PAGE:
Shortly before I received the news I'd completely fucked up my A-Levels, which looking back was news that in effect marked the end of my childhood, the summer of 1999 life was, for that one cosmic moment, all but perfect.
School was done, my sad and ultimately ill-fated stint at Marks & Spencer complete and the future a blue perfect blank. Soon me and 20 of my best mates were off to Magaluf, on what would be our first and only lads holiday. And years before fear or hard relationships, and the anxious city I live in, in Maga I was happy.
Happiness is relative. I'm sure I've been happy in the fifteen years since Magaluf - because I've got all these little times. Moments like opening the love letter the girl from the estates sent, or the time I was leaving for France and my militantly unaffectionate eldest brother grabbed me for a hug. When Richard Hammond nearly died was good, and I've been happy getting to know my nieces and nephews. But there's the happiness you experience as an adult - the happiness of success, companionship, of feeling respected, of paternal love - and there's the way you feel at 18 as you and the best friends you'll ever make bomb the 5am sunrise on Magaluf beach. The difference between happiness and joy.
All these tough Northern Irish boys, once upon a time they rushed the Mediterranean waters like children, at the end of our first night in the Majorcan beach resort. Watching them as they ran ahead of me I remember seeing a faint vision of lives we would live after the holiday. So much promise. Wonder - what I felt was wonder. So total and so natural that every good feeling since has felt one part a figment of my imagination. A reaching, strained, self-made illusion. Happiness can be more meaningful, and earned - redemptive even, but never in my opinion so pure as my time, my seconds, on that morning walking to the water. Never quite as potent, or perhaps so honest. Yeah, when you're 18, even the island cesspit of Southern Europe is a paradise. Because in the end, happiness is relative, and the only heaven is that of youth.
The chugging airport minibus dropped us to our hotels in the dead of night. Half the group were deposited at Fiesta Jungla, the other at Fiesta Sahara. The previous summer the Jungla had been the scene of a mini-riot when England lost to Argentina in the World Cup and the guests had torn the hotel asunder, and you could still see the effects of the rampage. Everywhere you looked were shoddily repaired holes in walls and boards on doors, or badly whitewashed football graffiti. Even still, all that Disney landscaping, bottled-blue water and pseudo-tropical pool features to us, were the height of Med opulence. The Sahara, however, where I was secreted, was fucking horrible.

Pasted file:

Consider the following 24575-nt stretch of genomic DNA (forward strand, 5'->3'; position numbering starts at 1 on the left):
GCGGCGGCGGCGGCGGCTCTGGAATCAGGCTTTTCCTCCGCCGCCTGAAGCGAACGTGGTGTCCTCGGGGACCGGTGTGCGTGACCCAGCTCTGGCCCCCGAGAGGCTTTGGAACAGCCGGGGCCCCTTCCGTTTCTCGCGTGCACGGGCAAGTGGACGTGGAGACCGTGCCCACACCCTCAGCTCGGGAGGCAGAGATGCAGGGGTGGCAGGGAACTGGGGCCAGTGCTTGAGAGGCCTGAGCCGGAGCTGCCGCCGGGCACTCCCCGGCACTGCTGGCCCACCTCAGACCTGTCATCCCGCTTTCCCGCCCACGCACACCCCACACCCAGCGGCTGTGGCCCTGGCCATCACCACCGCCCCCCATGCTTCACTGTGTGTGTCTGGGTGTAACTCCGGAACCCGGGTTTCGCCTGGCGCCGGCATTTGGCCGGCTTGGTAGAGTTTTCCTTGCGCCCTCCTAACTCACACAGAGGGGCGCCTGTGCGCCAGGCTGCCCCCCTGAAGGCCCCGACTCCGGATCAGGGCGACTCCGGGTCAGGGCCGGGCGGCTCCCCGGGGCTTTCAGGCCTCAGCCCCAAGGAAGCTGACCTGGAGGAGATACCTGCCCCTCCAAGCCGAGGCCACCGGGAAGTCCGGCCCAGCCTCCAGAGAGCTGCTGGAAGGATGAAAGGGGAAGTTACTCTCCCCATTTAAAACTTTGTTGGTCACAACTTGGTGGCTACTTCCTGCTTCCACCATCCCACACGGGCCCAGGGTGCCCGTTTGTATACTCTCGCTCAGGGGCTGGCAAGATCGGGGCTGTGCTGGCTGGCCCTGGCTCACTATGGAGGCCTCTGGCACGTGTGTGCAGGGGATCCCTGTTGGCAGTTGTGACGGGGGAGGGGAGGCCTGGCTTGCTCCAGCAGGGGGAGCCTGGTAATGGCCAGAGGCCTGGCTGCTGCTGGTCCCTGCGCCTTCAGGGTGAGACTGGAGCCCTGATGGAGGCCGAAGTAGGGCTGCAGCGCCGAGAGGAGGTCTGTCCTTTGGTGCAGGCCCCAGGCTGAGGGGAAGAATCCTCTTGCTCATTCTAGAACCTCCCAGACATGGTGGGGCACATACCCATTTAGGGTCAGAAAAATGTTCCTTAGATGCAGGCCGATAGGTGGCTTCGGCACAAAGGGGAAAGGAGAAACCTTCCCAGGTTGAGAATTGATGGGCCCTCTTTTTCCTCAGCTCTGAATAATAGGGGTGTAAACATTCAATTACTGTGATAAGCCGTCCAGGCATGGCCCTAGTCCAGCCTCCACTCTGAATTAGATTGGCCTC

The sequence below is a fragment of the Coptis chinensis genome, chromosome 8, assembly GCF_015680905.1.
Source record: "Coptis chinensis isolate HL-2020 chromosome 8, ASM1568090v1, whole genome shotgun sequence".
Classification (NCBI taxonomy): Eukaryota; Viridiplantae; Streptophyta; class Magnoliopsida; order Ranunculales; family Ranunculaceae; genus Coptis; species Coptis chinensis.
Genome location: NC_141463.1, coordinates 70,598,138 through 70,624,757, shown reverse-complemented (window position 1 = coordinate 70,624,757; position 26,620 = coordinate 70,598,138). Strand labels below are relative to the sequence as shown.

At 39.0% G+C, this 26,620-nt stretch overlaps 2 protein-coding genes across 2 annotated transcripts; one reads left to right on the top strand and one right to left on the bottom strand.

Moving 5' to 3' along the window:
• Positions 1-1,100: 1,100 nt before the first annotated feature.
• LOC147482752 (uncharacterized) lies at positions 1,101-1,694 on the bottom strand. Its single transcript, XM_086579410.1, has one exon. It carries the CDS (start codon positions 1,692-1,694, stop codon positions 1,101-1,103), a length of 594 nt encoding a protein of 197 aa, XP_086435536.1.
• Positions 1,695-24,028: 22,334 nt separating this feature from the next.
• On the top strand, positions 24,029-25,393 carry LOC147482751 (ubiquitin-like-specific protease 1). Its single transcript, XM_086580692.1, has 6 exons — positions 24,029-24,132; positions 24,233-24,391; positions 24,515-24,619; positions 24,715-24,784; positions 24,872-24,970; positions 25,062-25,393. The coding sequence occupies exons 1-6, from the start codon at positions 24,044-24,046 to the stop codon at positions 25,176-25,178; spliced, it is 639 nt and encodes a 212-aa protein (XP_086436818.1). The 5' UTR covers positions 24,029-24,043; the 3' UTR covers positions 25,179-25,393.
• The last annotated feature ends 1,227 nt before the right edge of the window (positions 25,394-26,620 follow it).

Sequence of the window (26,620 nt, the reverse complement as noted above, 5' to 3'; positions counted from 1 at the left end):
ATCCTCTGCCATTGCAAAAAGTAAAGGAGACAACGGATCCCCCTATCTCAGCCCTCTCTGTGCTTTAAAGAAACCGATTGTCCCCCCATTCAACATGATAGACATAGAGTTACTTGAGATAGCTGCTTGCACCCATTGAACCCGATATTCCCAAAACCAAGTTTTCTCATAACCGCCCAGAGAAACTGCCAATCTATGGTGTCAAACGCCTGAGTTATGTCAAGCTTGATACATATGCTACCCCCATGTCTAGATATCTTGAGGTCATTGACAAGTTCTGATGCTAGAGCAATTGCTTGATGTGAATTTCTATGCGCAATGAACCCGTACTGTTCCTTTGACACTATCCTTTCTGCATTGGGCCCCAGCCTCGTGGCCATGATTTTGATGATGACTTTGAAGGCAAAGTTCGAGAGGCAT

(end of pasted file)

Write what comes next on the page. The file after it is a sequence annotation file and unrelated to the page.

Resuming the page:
Celebrating 26 years of institutional decor this year, the Sahara was a masterpiece of package holiday utilitarianism. Radiating soulless transience, and suspiciously similar in design to a one-corridor prison, the Sahara was custom-built to hold precisely the kind of battery-farm youngsters who cared little about where they stayed in Maga provided it was near the beach. We took one look at the hotel, decided it was amazing, dumped our bags and left to explore the neon fantasia beyond the surrounding quiet.
Those first seven days were like a dream. Here we were, the glowing cherubs of a sore and brilliant Sodom - total bad-news cherubs who love smoking cigarettes and frosted tips. By day, Magaluf's main strip was a thing of indeterminate drabness - a concrete mistake of everlasting inertia, of planned leisure, where the only thing that registered in the blankness where small coincidences in time: some leftover sick, a sad collection of greasy caff chairs, a forgotten jacket, drinks umbrellas blowing down the hill. By night, however, as far as the average nineties 18 year old was concerned, it was pure dynamite - a vibrating, screaming playground where my school friends seemed to burn brighter, where it seemed that I too burned brighter, beneath the slivers of a cheap and terrible hedonism.
The nights would start at the Office Club at the bottom of the hill, whose lush English rep Si McAvoy would fall in love with, vowing to stay on in Maga to work so that he could be closer to her. I don't think she even knew his name. Then it was on to Tokio Joes, which was tiny and crap, and then either Bananas or Jumpin Jaks. In every bar they'd be playing ATB's "9pm Till I Come" or Paul Johnson's "Get Get Down", Ann Lee's "Two Times" or The Chemical Brothers' "Let Forever Be" (remember its mind-bending Michel Gondry video?) and of course, Lou Bega's catchy pop-curio "Mambo No.5" which was massive that summer and will forever remind me of sitting in lurid eateries watching videos of 'When Bullfights Go Wrong' on little fat TVs, posing for increasingly weary group photos.
Inevitably, at some point in the night the group would break apart. Folk would get lost in twos or threes in dingy corners of the town. I'd walk the strip on my lonesome watching lairy pushing matches, crying girls, fighting girls, people asleep on the greasy footpath, piggy-backs, snogging, pile-ons, paramedics crowded around some shoeless fuckhead lying face-down in the street. There was always a gnarly police presence as riot-gear clad teen cops carrying obscene, skelf-y batons patrolled the strip clearing the road of meandering clubbers with swift blows to exposed kneecaps.